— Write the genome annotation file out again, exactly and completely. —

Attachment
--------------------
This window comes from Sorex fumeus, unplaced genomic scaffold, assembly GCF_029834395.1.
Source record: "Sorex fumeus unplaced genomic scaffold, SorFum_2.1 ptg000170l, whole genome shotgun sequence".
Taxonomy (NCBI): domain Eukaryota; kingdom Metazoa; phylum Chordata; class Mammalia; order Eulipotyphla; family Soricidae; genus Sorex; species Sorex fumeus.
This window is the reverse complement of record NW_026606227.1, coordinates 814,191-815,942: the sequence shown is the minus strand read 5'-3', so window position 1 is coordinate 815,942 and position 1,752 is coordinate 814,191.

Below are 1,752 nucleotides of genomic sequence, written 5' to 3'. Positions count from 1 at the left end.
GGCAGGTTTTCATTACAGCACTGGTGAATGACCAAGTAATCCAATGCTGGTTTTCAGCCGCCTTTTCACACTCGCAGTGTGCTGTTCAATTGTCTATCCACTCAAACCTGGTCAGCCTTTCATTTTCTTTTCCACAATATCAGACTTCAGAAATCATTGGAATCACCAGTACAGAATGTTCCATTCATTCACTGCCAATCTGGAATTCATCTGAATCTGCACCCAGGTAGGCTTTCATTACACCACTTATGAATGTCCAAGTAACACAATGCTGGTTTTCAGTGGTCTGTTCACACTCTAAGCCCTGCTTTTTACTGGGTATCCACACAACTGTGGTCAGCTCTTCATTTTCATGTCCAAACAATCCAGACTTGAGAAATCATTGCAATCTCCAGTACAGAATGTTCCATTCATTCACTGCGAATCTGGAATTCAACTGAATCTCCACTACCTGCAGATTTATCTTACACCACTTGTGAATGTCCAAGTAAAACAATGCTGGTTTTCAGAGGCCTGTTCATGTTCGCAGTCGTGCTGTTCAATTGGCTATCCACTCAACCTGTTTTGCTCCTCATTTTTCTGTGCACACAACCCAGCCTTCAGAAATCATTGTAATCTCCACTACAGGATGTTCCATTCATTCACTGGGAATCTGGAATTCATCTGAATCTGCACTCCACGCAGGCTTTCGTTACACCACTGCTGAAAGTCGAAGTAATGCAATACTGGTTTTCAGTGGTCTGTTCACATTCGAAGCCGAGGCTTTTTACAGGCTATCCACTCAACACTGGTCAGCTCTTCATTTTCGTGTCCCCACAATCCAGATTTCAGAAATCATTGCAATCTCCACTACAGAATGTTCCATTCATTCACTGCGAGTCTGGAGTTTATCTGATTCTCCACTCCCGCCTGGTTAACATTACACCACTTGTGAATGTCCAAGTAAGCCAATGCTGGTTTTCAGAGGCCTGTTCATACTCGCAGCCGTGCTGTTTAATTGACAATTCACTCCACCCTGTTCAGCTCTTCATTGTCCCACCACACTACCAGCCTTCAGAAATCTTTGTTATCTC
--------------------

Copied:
This window comes from Sorex fumeus, unplaced genomic scaffold, assembly GCF_029834395.1.
Source record: "Sorex fumeus unplaced genomic scaffold, SorFum_2.1 ptg000170l, whole genome shotgun sequence".
Taxonomy (NCBI): domain Eukaryota; kingdom Metazoa; phylum Chordata; class Mammalia; order Eulipotyphla; family Soricidae; genus Sorex; species Sorex fumeus.
This window is the reverse complement of record NW_026606227.1, coordinates 814,191-815,942: the sequence shown is the minus strand read 5'-3', so window position 1 is coordinate 815,942 and position 1,752 is coordinate 814,191.

Below are 1,752 nucleotides of genomic sequence, written 5' to 3'. Positions count from 1 at the left end.
GGCAGGTTTTCATTACAGCACTGGTGAATGACCAAGTAATCCAATGCTGGTTTTCAGCCGCCTTTTCACACTCGCAGTGTGCTGTTCAATTGTCTATCCACTCAAACCTGGTCAGCCTTTCATTTTCTTTTCCACAATATCAGACTTCAGAAATCATTGGAATCACCAGTACAGAATGTTCCATTCATTCACTGCCAATCTGGAATTCATCTGAATCTGCACCCAGGTAGGCTTTCATTACACCACTTATGAATGTCCAAGTAACACAATGCTGGTTTTCAGTGGTCTGTTCACACTCTAAGCCCTGCTTTTTACTGGGTATCCACACAACTGTGGTCAGCTCTTCATTTTCATGTCCAAACAATCCAGACTTGAGAAATCATTGCAATCTCCAGTACAGAATGTTCCATTCATTCACTGCGAATCTGGAATTCAACTGAATCTCCACTACCTGCAGATTTATCTTACACCACTTGTGAATGTCCAAGTAAAACAATGCTGGTTTTCAGAGGCCTGTTCATGTTCGCAGTCGTGCTGTTCAATTGGCTATCCACTCAACCTGTTTTGCTCCTCATTTTTCTGTGCACACAACCCAGCCTTCAGAAATCATTGTAATCTCCACTACAGGATGTTCCATTCATTCACTGGGAATCTGGAATTCATCTGAATCTGCACTCCACGCAGGCTTTCGTTACACCACTGCTGAAAGTCGAAGTAATGCAATACTGGTTTTCAGTGGTCTGTTCACATTCGAAGCCGAGGCTTTTTACAGGCTATCCACTCAACACTGGTCAGCTCTTCATTTTCGTGTCCCCACAATCCAGATTTCAGAAATCATTGCAATCTCCACTACAGAATGTTCCATTCATTCACTGCGAGTCTGGAGTTTATCTGATTCTCCACTCCCGCCTGGTTAACATTACACCACTTGTGAATGTCCAAGTAAGCCAATGCTGGTTTTCAGAGGCCTGTTCATACTCGCAGCCGTGCTGTTTAATTGACAATTCACTCCACCCTGTTCAGCTCTTCATTGTCCCACCACACTACCAGCCTTCAGAAATCTTTGTTATCTC